You should be able to use the ocnPrint() command to output tabulated results to a file - look at the Finder (startFinde() in the CIW, or "cdsFinder" at the Unix prompt) for short help, and cdnshelp (or CDSdoc, if using an older release) for the full documentation. The ocnPrint command can accept a filename which it will write to, and for the input, it could be the named waveform, or perhaps the result of a calculation. You might need to look at ocnYvsYplot() also?
Hope this helps!
In reply to skillUser:
From the results browser you can select the signals in Wavescan and do File->Save Signal. Then you can choose the output to be in CSV, VCSV (additional info added for ViVA's purpose), Matlab, or spectre input format. Alternatively you can send the data to a table and then do File->Save as CSV from the table.
If you've already plotted the traces and have the waveform window, you can select the traces you want (or do Trace->Select All), and then do Trace->Save and save as CSV, VCSV, Matlab etc.
In reply to Andrew Beckett:
Thanks guys. I selected all traces and saved as csv.
I have multiple trace plotted in Wavescan ( the trace are from multiple simulation run of the sam eschematic and appended on the same wavescan window) . I selected all and then save in spectre.in format.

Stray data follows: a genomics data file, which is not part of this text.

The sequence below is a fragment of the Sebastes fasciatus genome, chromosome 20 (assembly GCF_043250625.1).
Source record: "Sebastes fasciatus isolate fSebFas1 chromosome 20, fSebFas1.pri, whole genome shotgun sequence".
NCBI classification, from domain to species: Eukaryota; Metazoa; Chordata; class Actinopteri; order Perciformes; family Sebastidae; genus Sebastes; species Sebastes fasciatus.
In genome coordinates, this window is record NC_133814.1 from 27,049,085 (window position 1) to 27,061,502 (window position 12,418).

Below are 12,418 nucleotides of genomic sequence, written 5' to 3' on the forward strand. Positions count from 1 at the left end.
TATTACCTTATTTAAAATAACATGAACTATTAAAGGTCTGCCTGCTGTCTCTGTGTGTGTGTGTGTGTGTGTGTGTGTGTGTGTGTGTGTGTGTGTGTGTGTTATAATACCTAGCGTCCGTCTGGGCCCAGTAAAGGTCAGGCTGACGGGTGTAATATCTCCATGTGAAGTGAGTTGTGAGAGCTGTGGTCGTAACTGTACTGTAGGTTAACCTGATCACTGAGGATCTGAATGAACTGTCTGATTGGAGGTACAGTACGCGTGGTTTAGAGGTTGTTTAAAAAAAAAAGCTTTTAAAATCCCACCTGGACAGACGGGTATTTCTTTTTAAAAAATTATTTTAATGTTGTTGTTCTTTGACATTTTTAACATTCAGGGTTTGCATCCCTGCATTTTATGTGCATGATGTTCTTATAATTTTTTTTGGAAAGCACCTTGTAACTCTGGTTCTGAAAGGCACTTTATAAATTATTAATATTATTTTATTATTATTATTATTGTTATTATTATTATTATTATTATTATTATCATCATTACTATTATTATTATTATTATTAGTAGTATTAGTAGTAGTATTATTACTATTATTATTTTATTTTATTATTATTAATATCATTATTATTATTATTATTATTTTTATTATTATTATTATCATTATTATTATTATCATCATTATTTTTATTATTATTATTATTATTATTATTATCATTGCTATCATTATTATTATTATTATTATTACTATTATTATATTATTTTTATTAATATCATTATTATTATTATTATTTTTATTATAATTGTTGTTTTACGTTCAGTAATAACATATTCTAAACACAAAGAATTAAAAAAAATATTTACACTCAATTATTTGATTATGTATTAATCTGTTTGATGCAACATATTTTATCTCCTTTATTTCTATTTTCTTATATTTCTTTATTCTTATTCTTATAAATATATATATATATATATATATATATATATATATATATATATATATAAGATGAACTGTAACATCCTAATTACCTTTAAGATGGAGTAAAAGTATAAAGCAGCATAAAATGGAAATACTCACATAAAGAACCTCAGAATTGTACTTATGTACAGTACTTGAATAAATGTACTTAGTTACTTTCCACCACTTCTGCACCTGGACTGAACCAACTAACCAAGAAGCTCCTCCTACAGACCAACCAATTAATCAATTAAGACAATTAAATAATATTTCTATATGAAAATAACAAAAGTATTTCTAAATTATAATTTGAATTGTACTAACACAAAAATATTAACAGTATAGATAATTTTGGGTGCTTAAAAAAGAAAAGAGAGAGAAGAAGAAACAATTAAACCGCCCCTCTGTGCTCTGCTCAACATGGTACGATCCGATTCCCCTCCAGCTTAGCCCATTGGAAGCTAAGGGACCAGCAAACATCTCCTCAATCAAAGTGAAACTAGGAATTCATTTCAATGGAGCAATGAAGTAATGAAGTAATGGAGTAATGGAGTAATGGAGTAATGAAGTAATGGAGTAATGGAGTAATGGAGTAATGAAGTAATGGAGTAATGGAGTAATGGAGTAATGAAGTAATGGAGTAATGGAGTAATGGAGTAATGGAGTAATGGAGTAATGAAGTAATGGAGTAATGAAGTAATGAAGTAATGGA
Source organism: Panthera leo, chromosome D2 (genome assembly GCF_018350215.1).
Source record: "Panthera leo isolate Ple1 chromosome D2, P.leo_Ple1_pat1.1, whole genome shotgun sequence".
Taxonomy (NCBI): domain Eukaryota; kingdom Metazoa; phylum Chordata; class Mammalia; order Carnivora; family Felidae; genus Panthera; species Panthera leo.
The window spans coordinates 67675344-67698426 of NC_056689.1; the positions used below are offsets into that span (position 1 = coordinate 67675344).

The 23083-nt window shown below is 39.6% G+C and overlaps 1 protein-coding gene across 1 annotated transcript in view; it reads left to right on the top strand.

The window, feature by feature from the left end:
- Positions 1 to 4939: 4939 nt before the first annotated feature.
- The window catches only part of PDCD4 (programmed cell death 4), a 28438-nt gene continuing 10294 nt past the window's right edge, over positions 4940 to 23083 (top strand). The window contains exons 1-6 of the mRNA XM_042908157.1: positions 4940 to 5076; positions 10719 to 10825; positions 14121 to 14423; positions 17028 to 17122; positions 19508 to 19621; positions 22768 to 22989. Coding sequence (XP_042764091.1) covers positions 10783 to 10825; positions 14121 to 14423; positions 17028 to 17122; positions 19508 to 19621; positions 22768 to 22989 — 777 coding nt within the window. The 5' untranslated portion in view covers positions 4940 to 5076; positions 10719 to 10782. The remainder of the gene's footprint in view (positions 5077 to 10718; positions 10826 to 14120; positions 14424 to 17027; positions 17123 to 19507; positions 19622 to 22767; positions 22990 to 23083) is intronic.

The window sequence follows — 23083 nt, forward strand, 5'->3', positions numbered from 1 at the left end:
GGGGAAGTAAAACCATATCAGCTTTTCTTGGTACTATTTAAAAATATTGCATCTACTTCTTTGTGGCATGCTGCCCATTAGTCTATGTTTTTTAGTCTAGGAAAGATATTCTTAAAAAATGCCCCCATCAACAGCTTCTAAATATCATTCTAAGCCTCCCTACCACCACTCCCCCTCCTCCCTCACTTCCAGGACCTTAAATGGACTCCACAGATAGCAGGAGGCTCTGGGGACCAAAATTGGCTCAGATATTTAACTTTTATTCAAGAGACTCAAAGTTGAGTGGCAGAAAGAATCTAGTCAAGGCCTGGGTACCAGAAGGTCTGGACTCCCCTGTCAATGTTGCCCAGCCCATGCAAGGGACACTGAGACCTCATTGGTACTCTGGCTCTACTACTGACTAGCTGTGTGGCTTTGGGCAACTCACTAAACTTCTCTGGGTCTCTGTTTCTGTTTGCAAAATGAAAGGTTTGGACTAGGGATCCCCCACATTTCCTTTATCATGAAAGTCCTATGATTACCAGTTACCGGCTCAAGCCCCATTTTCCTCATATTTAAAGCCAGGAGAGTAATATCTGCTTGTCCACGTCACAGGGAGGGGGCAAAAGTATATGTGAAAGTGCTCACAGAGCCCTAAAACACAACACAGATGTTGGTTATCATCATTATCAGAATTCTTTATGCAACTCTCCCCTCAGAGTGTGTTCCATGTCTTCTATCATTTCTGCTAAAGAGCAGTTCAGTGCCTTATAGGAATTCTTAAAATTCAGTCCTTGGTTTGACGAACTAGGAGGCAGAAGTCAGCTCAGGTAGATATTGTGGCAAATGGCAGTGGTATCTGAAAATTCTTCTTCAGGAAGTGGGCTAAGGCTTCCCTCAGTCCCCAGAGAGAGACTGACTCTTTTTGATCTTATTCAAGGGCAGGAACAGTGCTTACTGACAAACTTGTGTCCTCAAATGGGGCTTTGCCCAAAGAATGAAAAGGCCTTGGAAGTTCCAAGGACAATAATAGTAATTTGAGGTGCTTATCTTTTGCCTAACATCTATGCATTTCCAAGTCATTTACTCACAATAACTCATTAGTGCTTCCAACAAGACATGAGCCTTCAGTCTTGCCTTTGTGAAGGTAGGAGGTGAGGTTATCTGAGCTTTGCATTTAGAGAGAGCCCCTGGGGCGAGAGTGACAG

When I reload it into nothing came on wave-scan.
When I saved all trace in VCSV format and reloaded I got only the last trace in the wave scan.
Could you please tell what is the issue and how it can be solved.
In reply to RFQuery:
I don't think re-loading from spectre input format is supported (it's intended to be used as a PWL file for spectre). However, VCSV should work fine - I've tried with both wavescan (from IC5141, 188.8.131.520.6.151) and also with ViVA (from IC615, 184.108.40.2060.14), and it works fine in both cases.
So please explain which version you're using (Help->About will tell you), and precisely what steps you're doing.
I use IC5141 and MMSIM10 (Version 10.1.1.200.isr13 32bit -- 15 Aug 2011).
I ran one simulation on trace is plotted on the wavescan.
Then I chnaged some parameter of the circuit and plotted (appended) on wave scan.
NOW I selected all and then save in spectre.in format.
I want to save both the traces to be saved so that I can prcure the wave whenever I want without running the simulation
First of all, you'd need to use a vcsv file (not a spectre.in file, as I mentioned before). Then you're hitting the problem that because the signal names are repeated, it only loads one of them (you've effectively got multiple signals with the same name on the graph, and whilst they are named sig<0>, sig<1> etc on the graph, that information is not retained in the file. Even if you edit the name of the signal (double click on the signal and change its name) that is not saved into the VCSV file (this works OK in ViVA in IC615 though).
So, the solution is to edit the header of the VCSV file after saving, and change the names to be unique (don't use any non-alphanumeric characters in the names to be safe) - so if you see mysig, mysig change it to mysig1, mysig2 for example.